State regulators across the healthcare professions continue to issue a number of guidances and waivers as part of the larger COVID-19 response. We have previously blogged on a number of waivers issued by state pharmacy regulators in connection with COVID-19 response related to pharmacy staffing and facility licensure and inventory and distribution of controlled substances. Today, we are blogging on an entirely different set of state COVID-19 guidance and waivers related to telemedicine and medical marijuana. The regulatory landscape in light of the ongoing COVID-19 pandemic is constantly evolving and this is merely an overview of a few recent actions.
On March 31, Minnesota Governor Tim Walz signed an Executive Order Ensuring Continuing Operations of the Medical Cannabis Program during the COVID-19 Peacetime Emergency. The Executive Order allows the Commissioner of Health to permit a healthcare practitioner to certify a patient’s qualifying medical condition after a visit through videoconference, telephone, or other remote means, and temporarily waives the requirement that the certification be made only after an in-person visit. The certifying healthcare practitioner must still meet the applicable professional standards of care when certifying a patient’s qualifying medical condition. This Executive Order remains in place for the duration of the state of emergency.
District of Columbia
On March 25, DC Health issued a letter stating that medical marijuana recommenders will temporarily be permitted to utilize telehealth to make medical marijuana recommendations, subject to certain requirements. In order to provide telehealth recommendations for medical marijuana, the provider must be licensed and in good standing as a medical doctor, osteopath, advanced practice registered nurse, dentist, naturopath, or physician assistant in DC, and have a bona fide relationship with the “qualifying patient.” A qualifying patient is a resident of the District who has a qualifying medical condition or is undergoing a qualifying medical treatment.
The provider must have completed a full assessment of the qualifying patient’s medical/dental history and current condition no more than 90 days before making the recommendation. The medical marijuana recommendation must be based on the practitioner’s assessment of the patient’s medical/dental history, current medical/dental condition, and a review of other approved medications and treatments that might provide relief to the patient. Providers who are owners, employees, or otherwise hold an interest in a dispensary, cultivation center, or testing lab cannot perform a telemedicine recommendation for medical marijuana under this policy.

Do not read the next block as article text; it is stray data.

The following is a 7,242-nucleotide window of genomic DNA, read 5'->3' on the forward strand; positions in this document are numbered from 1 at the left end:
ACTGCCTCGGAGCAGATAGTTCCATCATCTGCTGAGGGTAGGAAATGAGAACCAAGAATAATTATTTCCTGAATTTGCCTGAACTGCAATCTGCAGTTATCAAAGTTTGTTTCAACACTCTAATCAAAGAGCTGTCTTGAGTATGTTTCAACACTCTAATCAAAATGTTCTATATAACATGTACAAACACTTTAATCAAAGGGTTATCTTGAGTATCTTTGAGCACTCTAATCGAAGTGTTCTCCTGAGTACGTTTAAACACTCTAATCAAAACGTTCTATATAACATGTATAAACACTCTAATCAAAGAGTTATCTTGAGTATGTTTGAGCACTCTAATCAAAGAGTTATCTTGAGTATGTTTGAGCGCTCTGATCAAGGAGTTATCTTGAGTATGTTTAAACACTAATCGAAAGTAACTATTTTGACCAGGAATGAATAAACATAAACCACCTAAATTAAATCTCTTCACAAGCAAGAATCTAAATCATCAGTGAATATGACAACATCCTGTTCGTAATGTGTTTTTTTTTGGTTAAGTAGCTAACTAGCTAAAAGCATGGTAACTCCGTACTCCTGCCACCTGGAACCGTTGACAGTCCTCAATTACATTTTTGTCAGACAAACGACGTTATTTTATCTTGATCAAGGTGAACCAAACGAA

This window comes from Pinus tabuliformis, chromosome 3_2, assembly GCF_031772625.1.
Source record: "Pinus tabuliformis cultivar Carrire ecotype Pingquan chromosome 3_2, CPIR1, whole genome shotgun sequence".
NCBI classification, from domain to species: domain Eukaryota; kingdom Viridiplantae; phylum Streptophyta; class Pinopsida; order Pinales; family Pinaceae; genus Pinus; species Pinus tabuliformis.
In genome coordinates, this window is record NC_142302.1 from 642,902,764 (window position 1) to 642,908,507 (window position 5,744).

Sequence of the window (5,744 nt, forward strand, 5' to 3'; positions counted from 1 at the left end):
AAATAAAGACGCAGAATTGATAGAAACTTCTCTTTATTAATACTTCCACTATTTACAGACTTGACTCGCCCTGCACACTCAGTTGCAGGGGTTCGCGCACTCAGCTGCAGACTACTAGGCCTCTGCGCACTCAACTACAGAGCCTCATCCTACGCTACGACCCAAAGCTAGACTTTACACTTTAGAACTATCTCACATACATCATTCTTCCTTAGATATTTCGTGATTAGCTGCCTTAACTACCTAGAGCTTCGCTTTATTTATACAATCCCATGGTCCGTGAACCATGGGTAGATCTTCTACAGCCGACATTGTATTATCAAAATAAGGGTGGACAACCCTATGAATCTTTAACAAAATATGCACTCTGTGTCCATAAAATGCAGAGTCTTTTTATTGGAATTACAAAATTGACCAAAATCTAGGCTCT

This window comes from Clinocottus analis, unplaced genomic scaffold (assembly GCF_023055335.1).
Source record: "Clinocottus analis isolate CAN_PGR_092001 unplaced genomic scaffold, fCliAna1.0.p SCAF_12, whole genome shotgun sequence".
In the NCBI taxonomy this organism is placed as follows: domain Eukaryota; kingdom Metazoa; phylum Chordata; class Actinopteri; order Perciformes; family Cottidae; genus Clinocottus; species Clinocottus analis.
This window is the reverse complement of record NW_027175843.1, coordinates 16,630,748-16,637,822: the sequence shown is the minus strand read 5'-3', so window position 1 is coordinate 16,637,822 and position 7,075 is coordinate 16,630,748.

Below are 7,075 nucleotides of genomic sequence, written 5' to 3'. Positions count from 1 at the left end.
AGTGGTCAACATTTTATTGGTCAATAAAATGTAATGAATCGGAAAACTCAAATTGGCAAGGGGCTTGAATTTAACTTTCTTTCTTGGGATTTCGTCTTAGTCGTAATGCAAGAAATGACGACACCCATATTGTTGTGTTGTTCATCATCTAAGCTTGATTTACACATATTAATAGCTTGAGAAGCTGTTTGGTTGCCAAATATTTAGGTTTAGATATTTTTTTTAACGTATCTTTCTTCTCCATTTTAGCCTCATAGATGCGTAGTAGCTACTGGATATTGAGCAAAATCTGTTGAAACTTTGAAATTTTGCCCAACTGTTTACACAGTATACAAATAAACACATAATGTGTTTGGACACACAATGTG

The policy announced in this letter is intended to allow patients and providers to responsibly practice social distancing and ensure adequate availability of healthcare providers for COVID-19 response. Providers must still comply with all other DC medical marijuana regulations.
On March 20, the Massachusetts Cannabis Control Commission issued a bulletin on Telehealth Consultations for New Patients During COVID-19. Under this Bulletin, the Commission will consider waivers from providers who wish to certify new patients via telehealth for the Medical Use of Marijuana Program in Massachusetts. The certification is a document stating that in the healthcare professional’s professional opinion, the potential benefits of the medical use of marijuana would likely outweigh the health risks for the qualifying patient. Typically, Massachusetts law requires that the potential patient be physically present for the clinical visit, prior to issuing a certification. If a waiver to conduct a clinical visit via telehealth is granted, providers must first ensure that the same standard of care can be met. The policy set forth in the bulletin remains in effect for the duration of the state of emergency.
The State Medical Board of Ohio voted on March 18 to allow providers to use telemedicine in place of in-person visits, without risk of enforcement from the Medical Board. Providers are permitted to use telemedicine in lieu of the in-person visits that are typically required by Ohio law for certain services, including medical marijuana recommendations and renewals, prescribing controlled substances, and prescribing to patients not previously seen by the provider. Providers must document the use of telemedicine and meet the applicable standard of care. The Medical Board policy is set to expire once the Executive Order declaring a state of emergency expires and the Medical Board will provide advance notice before resuming enforcement of the in-person visit requirements.
In addition to the measures outlined above, many state regulators have specifically identified medical marijuana businesses as “essential businesses” that will remain open during the state of emergency. For example, the Maryland Medical Cannabis Commission stated that medical cannabis licensees (growers, processors, dispensaries and independent testing labs) are state-licensed healthcare providers and are designated as essential businesses that may remain open. However, medical cannabis licensees are still required to follow social distancing practices and clean and disinfect frequently touched surfaces. New Hampshire’s Therapeutic Cannabis Program has similarly categorized Alternative Treatment Centers as essential businesses.